AUSTIN, Texas (AP) — TCU took the field on Thanksgiving night determined to send a message to the rest of college football.
The sixth-ranked Horned Frogs delivered one with a 48-10 romp over Texas, and the tens of thousands of their fans who stuck around to the end will be happy to keep chanting “T-C-U!” to anyone who may have missed it.
Are you listening, College Football Playoff committee?
Trevone Boykin passed for two touchdowns and ran for another, and TCU’s defense dominated the Longhorns and quarterback Tyrone Swoopes, sending Texas to one of the worst home losses in program history.
The win kept the Horned Frogs (10-1, 7-1) in the hunt for their first Big 12 title. The question is whether it was impressive enough to impact the playoff standings, where they sit at No. 5, one spot out of contention for a national championship.
“You want style points? The style points tonight were defense, turnovers, doing the things you needed to do,” TCU coach Gary Patterson said.
The Horned Frogs forced six turnovers, five by Swoopes, and scored on an early fumble return and a late interception. TCU held Texas (6-6, 5-4) to 290 total yards and made the Longhorns pay for every mistake. Five of Texas’ turnovers set up 24 points for the Horned Frogs.
TCU plays Iowa State, the last-place team in the Big 12, to end the regular season on Dec. 6. The playoff pairings will be announced the next day.
“You know, this team deserves to go home and win a championship,” Patterson said. “We’ve got one more to do it, and I’m very proud of them. I’m finally going to go maybe smile once, but we’ve got to get ready to play Iowa State.”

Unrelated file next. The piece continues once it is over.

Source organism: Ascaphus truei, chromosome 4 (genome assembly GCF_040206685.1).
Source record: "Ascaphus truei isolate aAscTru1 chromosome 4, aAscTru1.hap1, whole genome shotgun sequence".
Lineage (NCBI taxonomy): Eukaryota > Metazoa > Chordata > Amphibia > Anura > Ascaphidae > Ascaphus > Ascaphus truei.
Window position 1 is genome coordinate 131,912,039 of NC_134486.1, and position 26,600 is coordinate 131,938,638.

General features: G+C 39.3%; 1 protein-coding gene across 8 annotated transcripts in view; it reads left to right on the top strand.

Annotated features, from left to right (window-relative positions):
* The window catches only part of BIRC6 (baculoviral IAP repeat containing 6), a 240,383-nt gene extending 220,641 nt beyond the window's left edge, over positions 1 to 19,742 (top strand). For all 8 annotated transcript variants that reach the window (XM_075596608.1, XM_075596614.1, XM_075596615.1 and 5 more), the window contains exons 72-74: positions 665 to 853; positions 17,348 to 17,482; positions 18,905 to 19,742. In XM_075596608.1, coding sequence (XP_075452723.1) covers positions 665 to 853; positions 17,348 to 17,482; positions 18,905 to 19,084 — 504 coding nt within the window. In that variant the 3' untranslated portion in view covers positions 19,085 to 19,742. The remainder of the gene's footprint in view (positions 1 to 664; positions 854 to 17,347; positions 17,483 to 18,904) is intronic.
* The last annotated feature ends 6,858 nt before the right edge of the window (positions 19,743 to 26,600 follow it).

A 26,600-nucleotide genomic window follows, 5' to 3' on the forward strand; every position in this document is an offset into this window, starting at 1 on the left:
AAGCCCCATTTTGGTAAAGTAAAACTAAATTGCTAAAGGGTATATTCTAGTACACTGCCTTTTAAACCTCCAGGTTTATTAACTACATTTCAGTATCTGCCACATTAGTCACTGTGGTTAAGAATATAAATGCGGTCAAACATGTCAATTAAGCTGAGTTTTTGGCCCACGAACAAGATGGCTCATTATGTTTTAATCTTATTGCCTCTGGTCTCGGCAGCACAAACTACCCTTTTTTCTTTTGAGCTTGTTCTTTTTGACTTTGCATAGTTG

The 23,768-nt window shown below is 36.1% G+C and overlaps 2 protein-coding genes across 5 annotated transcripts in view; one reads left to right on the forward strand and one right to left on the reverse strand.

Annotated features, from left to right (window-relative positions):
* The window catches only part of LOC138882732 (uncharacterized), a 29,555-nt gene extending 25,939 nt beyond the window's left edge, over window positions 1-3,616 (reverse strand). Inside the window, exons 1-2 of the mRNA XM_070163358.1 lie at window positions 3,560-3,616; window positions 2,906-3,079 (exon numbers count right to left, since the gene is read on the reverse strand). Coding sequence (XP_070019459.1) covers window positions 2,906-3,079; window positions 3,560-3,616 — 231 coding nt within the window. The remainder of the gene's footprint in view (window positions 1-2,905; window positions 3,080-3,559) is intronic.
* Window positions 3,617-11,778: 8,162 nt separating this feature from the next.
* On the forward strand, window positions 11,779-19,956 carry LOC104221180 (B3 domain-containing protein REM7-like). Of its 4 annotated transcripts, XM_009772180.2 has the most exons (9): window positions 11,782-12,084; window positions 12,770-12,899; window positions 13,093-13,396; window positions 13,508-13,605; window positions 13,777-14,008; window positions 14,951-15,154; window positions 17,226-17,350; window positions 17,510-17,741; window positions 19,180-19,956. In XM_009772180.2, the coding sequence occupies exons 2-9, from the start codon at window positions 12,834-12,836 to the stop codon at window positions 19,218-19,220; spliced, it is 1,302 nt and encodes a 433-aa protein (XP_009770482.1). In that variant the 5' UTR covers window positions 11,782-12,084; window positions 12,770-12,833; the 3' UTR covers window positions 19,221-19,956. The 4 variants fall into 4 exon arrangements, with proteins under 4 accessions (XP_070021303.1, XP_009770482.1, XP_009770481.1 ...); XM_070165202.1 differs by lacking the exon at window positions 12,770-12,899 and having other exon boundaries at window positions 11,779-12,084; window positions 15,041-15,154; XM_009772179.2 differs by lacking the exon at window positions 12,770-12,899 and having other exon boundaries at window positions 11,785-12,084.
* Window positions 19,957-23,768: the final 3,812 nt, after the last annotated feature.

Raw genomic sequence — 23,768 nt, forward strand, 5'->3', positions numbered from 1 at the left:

Always an outsider, the move to the Big 12 was supposed to end the national debate over whether the Horned Frogs deserved a place among college football’s elite if they were in position to win the league. The prospect of winning the Big 12 title and still getting left out of the playoff would be a bitter pill for the Horned Frogs.
Their major problem? A 61-58 loss at Baylor in which they squandered a big fourth-quarter lead.
And the Horned Frogs left plenty of room for doubt when they struggled to beat a struggling Kansas team two weeks ago. They came to Austin facing plenty of national skepticism and a surging Texas squad that had won three straight behind one of the Big 12’s best defenses.
“If you didn’t know anything about us, you’d have thought we were a 5-7 team,” Boykin said. “They were talking about us like we hadn’t done anything. It kind of ticked us off.”
The loss leaves Texas needing to win whichever bowl it plays in to avoid a losing season in coach Charlie Strong’s first year.
“Too many turnovers,” Strong said. “You’d think the way we’ve played the last three weeks, we’d go out and play better tonight. You can’t look at 6-6 and say you’ve really made improvement.”
TCU sacked Swoopes four times. The first by Josh Carraway forced a fumble that Terrell Lathan scooped for a 40-yard touchdown return for a 13-0 lead
Texas briefly turned the momentum until Boykin connected on two big passes late in the second quarter. The first was a 38-yard throw on third down to Josh Doctson, who used his 6-foot-4 frame to out-jump Texas’ 5-9 Quandre Diggs at the Texas 6.
Three plays later, Boykin zipped a pass to David Porter, who was trailing across the back of the end zone for a 20-3 lead.
Texas, which didn’t score a third-quarter touchdown in 10 games this season, never threatened to make a game of it in the second half.
After Swoopes threw his third interception, Boykin connected with Doctson for another jump-ball pass over Diggs for a touchdown early in the fourth.
Carraway finally closed it out with a 33-yard interception return with 2:19 left.
“I’d be lying if I were to tell you we weren’t aware of style points and all that,” Doctson said.
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